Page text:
Oil price collapse costs 65,000 North Sea jobs

Industry chiefs from BP, Shell, Total and the government are to meet on the sidelines of the Offshore Europe conference in Aberdeen this morning after the release of new research showing employment in the UK oil industry has fallen by 15 per cent from 440,000 to 375,000 since 2013, reports The Times.

The first full estimate of the scale of the impact on the industry from falling oil prices comes as companies battle to slash costs to cope with a plunge in crude to below $50 from more than $100 in September 2014.

One of the proposals under discussion is a move towards unitisation where oil companies pool their North Sea assets into a single business to collaborate more effectively and aggressively attack costs.

The move would see some of the fiercest oil industry rivals start to share warehouses, pipelines, subsea equipment, support vessels and other facilities, and would represent a fundamental shift in the way the industry operates to deal with the downturn.

“That approach is being discussed more and more,” said Mike Tholen, of Oil & Gas UK, whose estimate of 65,000 job cuts was contained in the group’s 2015 Economic Report, published today.

“It’s a much more collaborative and production-line-style approach.”

Another industry chief at one of Europe’s biggest oil companies said that unitisation of assets was one of the only viable paths left for companies pressing to maintain profitability in the North Sea, where costs are among the highest in the world.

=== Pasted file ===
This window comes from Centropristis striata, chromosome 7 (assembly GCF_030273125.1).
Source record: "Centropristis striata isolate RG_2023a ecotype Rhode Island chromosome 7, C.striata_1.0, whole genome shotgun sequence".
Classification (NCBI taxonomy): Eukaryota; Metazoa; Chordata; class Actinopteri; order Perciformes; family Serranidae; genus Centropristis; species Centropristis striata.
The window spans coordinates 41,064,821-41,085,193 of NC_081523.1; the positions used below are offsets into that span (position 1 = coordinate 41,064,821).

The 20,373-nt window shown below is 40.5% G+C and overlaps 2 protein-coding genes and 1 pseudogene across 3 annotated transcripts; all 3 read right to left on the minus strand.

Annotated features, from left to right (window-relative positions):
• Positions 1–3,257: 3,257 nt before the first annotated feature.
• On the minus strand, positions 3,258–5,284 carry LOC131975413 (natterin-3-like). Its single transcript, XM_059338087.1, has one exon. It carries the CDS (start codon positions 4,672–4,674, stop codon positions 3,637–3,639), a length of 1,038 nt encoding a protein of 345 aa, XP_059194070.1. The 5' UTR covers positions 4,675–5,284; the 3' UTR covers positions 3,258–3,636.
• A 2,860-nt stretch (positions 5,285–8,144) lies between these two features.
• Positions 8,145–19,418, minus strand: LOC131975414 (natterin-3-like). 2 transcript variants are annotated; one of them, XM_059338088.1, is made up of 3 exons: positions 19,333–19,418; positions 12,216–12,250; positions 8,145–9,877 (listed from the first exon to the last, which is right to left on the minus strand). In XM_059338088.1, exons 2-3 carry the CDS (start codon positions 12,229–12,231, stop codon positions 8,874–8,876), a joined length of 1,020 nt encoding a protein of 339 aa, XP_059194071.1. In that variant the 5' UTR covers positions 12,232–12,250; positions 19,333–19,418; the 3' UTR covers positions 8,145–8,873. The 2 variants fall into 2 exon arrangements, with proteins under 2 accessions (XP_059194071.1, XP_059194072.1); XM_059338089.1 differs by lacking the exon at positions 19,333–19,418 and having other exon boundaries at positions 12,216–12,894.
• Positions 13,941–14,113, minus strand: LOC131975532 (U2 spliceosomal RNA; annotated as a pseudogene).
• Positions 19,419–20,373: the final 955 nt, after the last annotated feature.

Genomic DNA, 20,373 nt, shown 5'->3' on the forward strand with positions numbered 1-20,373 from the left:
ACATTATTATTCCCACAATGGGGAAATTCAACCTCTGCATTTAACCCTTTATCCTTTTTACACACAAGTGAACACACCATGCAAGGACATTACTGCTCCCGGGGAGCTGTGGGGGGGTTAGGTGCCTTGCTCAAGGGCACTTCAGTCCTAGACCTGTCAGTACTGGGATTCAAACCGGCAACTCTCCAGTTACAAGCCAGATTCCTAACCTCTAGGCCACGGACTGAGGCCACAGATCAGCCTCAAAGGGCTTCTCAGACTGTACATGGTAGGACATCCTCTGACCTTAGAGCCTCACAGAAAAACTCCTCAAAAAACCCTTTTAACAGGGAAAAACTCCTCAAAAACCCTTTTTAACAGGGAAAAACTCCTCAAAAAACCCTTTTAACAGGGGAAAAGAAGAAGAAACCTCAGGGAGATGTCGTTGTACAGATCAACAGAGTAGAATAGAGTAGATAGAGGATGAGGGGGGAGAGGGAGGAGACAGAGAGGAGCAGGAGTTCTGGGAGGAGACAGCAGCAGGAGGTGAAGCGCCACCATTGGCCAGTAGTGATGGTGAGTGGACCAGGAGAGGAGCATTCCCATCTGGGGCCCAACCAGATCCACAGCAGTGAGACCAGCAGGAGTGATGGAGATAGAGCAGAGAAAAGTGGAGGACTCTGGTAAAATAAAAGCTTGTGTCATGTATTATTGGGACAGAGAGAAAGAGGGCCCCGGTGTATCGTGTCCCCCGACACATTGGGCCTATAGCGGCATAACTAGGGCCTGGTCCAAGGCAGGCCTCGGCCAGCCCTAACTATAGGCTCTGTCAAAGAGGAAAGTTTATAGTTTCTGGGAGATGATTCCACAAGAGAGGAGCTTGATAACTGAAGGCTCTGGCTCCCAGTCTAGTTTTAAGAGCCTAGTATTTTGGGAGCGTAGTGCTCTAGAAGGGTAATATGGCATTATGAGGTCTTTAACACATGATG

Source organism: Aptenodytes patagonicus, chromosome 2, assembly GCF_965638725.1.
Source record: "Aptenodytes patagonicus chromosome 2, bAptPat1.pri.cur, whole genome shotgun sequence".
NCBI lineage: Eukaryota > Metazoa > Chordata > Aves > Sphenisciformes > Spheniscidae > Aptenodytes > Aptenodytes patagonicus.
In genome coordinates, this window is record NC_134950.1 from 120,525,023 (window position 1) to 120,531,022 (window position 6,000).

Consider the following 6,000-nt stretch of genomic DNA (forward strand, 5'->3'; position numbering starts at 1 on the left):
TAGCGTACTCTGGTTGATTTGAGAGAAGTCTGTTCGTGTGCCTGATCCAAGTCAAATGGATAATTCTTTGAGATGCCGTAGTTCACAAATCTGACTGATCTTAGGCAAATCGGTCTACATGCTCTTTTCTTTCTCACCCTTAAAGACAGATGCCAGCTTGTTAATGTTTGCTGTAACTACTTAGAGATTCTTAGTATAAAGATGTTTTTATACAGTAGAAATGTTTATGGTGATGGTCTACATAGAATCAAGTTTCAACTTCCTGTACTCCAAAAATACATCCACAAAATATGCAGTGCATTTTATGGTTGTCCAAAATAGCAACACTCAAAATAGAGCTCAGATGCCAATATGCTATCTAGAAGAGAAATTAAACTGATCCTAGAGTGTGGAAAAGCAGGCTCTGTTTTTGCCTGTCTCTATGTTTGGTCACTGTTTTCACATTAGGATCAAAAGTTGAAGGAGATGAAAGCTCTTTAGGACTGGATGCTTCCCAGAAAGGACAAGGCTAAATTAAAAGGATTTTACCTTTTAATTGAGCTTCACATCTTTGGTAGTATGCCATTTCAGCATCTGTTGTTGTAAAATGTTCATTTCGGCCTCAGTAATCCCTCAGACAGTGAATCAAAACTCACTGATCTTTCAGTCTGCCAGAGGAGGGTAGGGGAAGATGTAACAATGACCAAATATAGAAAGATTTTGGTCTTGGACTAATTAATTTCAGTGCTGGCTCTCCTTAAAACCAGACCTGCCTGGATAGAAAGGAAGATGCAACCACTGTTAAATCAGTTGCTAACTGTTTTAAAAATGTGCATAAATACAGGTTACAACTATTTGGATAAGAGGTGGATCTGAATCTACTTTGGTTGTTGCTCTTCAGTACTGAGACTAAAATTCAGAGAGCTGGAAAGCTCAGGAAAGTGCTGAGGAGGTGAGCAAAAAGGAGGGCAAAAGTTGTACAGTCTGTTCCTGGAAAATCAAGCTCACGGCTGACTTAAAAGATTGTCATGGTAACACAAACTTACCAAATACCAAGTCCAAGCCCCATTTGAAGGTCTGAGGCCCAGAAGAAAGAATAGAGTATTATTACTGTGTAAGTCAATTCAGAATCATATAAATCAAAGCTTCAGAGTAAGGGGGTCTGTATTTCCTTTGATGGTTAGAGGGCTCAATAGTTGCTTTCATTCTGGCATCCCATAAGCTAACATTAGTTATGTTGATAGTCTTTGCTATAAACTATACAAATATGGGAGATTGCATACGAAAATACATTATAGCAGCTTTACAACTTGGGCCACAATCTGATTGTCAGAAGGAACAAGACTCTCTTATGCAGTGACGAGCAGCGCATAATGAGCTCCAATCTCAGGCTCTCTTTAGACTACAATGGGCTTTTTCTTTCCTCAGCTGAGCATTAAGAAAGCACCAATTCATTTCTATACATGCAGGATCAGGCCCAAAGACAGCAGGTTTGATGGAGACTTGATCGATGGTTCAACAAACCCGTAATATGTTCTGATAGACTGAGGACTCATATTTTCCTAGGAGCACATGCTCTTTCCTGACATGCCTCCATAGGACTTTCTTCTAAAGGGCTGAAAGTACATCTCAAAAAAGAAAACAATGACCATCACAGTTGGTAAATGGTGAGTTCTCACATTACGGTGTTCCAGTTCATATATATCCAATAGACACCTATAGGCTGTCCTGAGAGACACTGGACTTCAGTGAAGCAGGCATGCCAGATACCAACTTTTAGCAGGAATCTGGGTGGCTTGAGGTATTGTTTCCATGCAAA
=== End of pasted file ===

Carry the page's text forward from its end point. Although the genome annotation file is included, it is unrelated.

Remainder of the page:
“We have to do some pretty radical things,” he said, adding that job cuts and traditional cost cutting alone would not be sufficient to ensure the long-term viability of the industry if oil prices remain depressed. “We have to look at radically different ways of managing and utilising assets,” he said.

Among the 300 industry executives attending the summit organised by Oil & Gas UK are Paul Goodfellow, Shell’s upstream chief for the UK and Ireland, Trevor Garlick, BP’s regional president for the North Sea, John Pearson, Amec Foster Wheeler’s group president for Northern Europe, and Deirdre Michie, chief executive of Oil and Gas UK. Senior officials from HM Treasury and Andy Samuel, chief executive of the UK Oil and Gas Authority, are also attending.

Oil & Gas UK said job losses across the industry were not the only sign of the pain being inflicted on the North Sea. Exploration activity is at its lowest level since 1964. Tax receipts are ­expected to crash to just over £2  billion this year from £14 billion in 2008-09. They are forecast to decline to as little as £500 million by 2021.

Mr Tholen said since the downturn began, about 6,000 jobs had been lost in front-line roles on offshore rigs and installations with about 30,000 more in the onshore supply chain, including service companies and manufacturers.

A further 30,000 had been lost in “induced jobs” in other industries that benefit indirectly from the North Sea oil and gas industry as suppliers of food, services or transport.